Brenholdt v. Brenholdt

Annotate this Case

612 P.2d 1300 (1980)

94 N.M. 489

Ann T. BRENHOLDT, Petitioner-Appellee, v. James P. BRENHOLDT, Respondent-Appellant.

No. 12647.

Supreme Court of New Mexico.

April 25, 1980.

Houston, Housman, Freeman & Dawe, R. Thomas Dawe, Albuquerque, for respondent-appellant.

Menig, Sager, Curran & Sturges, Edward T. Curran, Albuquerque, for petitioner-appellee.


FEDERICI, Justice.

This appeal arises out of a divorce action commenced in Bernalillo County. Appellant (husband), and appellee (wife), were originally domiciled in Ohio and while there they acquired certain real property. Thereafter, the parties moved to New Mexico and have been domiciled in this State ever since. Immediately prior to and during their marriage, the parties acquired a variety of realty in New Mexico, Ohio, California and Arizona. With the exception of a house which is located in Kentucky, owned by the wife before marriage, and certain personal property belonging to the husband, the trial court found that all of the property of the parties was community property and ordered a division in accordance therewith. It is from this decision that the husband appeals.

*1301 We affirm that portion of the trial court's decision which holds that property acquired in New Mexico and Arizona is community property and should be divided and apportioned to the parties pursuant to the community property law of this State. We reverse that portion of the trial court's decision which holds that the property acquired in Ohio and California is community property and apportionable pursuant to the community property laws of New Mexico.

The husband purchased a condominium in Arizona in November of 1977 while the parties were domiciled in New Mexico. It is uncontroverted that the property was not purchased with the husband's separate property. However, the husband seeks to establish this property as his sole and separate property by virtue of a "Disclaimer Deed" which he had his wife sign. She claims that she signed the deed at her husband's insistence without realizing what she was signing. Further, upon learning of the significance, she spoke with her husband, who said he would change it. The trial court deemed the "Disclaimer Deed," in conjunction with the surrounding circumstances, insufficient to bar the wife of her community interest in this realty, particularly in view of the fact that the downpayment came from borrowed funds and that the mortgage payments were paid from the rental payments received. In view of the evidence presented, we find the decision of the trial court, that the Arizona condominium was community property, to be supported by substantial evidence.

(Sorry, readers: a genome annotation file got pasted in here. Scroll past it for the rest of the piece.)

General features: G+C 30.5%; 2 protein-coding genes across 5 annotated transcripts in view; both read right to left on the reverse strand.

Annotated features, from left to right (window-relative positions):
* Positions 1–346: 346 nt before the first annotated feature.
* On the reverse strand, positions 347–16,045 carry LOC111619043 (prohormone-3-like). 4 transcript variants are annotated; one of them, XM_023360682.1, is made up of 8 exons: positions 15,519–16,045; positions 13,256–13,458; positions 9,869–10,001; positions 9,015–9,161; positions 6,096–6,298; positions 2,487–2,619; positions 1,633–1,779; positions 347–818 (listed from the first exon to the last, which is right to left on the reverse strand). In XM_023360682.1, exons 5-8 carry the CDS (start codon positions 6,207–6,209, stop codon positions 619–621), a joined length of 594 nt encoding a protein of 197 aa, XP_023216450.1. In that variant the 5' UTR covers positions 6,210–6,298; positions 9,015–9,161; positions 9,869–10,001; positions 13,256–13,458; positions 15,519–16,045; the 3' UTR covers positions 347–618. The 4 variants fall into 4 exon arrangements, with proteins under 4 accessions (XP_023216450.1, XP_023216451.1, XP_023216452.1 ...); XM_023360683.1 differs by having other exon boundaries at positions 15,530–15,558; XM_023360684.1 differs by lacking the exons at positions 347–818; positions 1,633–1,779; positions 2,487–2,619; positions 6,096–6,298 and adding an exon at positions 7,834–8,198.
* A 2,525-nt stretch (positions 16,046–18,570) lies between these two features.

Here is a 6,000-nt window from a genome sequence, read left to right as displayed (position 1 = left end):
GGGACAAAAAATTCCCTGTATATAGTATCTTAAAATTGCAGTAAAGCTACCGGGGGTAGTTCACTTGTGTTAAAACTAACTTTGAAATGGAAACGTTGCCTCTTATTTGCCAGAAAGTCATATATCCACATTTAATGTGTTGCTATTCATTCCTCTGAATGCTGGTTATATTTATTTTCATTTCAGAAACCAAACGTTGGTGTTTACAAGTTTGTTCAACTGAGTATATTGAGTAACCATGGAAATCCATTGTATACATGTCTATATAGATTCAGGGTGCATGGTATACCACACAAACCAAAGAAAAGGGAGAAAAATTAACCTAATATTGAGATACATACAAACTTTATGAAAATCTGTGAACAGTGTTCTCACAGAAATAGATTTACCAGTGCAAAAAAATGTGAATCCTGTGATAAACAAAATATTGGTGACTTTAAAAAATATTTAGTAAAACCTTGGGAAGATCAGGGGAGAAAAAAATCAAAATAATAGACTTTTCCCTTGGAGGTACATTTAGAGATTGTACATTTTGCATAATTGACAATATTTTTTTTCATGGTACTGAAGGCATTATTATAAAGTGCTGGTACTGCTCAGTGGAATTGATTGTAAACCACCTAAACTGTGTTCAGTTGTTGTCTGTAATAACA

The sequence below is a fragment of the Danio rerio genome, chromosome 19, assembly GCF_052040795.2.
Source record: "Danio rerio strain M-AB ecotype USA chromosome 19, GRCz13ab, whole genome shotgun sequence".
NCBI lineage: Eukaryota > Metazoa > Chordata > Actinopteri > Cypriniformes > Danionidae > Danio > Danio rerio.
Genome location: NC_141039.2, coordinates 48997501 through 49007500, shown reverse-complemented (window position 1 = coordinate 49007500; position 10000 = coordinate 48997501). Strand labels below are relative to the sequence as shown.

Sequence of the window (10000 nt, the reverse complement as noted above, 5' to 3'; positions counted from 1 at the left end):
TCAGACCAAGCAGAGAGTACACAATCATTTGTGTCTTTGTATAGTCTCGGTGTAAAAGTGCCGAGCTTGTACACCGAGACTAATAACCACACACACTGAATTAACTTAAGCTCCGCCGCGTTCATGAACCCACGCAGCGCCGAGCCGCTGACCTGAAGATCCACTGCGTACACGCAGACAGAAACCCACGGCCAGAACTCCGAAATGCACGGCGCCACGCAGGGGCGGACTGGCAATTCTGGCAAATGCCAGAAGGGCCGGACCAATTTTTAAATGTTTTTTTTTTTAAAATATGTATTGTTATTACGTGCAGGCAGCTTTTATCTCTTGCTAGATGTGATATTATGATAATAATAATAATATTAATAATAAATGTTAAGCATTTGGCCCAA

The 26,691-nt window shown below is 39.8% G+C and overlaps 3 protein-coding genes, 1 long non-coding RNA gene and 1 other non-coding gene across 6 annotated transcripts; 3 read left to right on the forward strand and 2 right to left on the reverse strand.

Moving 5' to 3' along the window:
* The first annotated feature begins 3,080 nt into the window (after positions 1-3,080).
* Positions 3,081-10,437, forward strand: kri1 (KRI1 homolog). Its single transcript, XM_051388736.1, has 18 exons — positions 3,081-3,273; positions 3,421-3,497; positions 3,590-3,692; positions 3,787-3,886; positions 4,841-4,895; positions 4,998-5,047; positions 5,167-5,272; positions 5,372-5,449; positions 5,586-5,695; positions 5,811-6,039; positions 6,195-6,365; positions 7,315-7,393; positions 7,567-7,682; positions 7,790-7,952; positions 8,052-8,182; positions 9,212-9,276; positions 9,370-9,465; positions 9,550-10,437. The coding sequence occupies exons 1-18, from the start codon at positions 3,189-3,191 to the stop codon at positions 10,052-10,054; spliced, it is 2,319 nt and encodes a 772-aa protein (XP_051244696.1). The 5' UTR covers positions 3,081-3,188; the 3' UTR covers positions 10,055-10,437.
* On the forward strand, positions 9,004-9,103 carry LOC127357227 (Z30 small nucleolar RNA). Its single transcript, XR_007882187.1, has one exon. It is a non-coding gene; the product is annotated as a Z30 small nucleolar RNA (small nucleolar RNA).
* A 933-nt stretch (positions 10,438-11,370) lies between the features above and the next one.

The property acquired in New Mexico was all acquired during coverture and while domiciled in this State. We have not set forth the manner of acquisition of these properties nor in what names they are held nor the method of payment, since we find substantial evidence to support the division made by the trial court in its judgment as to property acquired in New Mexico.

We are further of the opinion that the trial court properly applied the New Mexico statutes and case law relative to the community and separate property acquired by the parties while domiciled in New Mexico. See Section 40-3-8, N.M.S.A. 1978; Section 40-3-12, N.M.S.A. 1978; Burlingham v. Burlingham, 72 N.M. 433, 384 P.2d 699 (1963); Campbell v. Campbell, 62 N.M. 330, 310 P.2d 266 (1957); Hollingsworth v. Hicks, 57 N.M. 336, 258 P.2d 724 (1953); Laughlin v. Laughlin, 49 N.M. 20, 155 P.2d 1010 (1944).